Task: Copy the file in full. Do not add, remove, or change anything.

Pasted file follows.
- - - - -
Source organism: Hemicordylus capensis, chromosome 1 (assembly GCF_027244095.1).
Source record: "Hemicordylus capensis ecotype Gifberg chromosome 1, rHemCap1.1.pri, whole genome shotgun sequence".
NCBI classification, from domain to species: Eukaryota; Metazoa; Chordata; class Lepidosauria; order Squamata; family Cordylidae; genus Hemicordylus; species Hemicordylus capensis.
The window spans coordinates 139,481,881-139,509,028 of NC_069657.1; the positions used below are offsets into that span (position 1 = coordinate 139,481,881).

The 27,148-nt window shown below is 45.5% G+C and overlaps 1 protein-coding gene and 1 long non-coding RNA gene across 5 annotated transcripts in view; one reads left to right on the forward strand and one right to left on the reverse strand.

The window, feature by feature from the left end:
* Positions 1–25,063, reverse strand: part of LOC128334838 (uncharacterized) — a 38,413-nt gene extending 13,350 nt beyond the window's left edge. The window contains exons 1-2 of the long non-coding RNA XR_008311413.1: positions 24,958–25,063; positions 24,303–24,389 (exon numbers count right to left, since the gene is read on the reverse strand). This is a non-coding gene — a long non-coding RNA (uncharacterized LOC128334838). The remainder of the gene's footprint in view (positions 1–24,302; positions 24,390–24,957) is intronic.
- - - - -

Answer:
Source organism: Hemicordylus capensis, chromosome 1 (assembly GCF_027244095.1).
Source record: "Hemicordylus capensis ecotype Gifberg chromosome 1, rHemCap1.1.pri, whole genome shotgun sequence".
NCBI classification, from domain to species: Eukaryota; Metazoa; Chordata; class Lepidosauria; order Squamata; family Cordylidae; genus Hemicordylus; species Hemicordylus capensis.
The window spans coordinates 139,481,881-139,509,028 of NC_069657.1; the positions used below are offsets into that span (position 1 = coordinate 139,481,881).

The 27,148-nt window shown below is 45.5% G+C and overlaps 1 protein-coding gene and 1 long non-coding RNA gene across 5 annotated transcripts in view; one reads left to right on the forward strand and one right to left on the reverse strand.

The window, feature by feature from the left end:
* Positions 1–25,063, reverse strand: part of LOC128334838 (uncharacterized) — a 38,413-nt gene extending 13,350 nt beyond the window's left edge. The window contains exons 1-2 of the long non-coding RNA XR_008311413.1: positions 24,958–25,063; positions 24,303–24,389 (exon numbers count right to left, since the gene is read on the reverse strand). This is a non-coding gene — a long non-coding RNA (uncharacterized LOC128334838). The remainder of the gene's footprint in view (positions 1–24,302; positions 24,390–24,957) is intronic.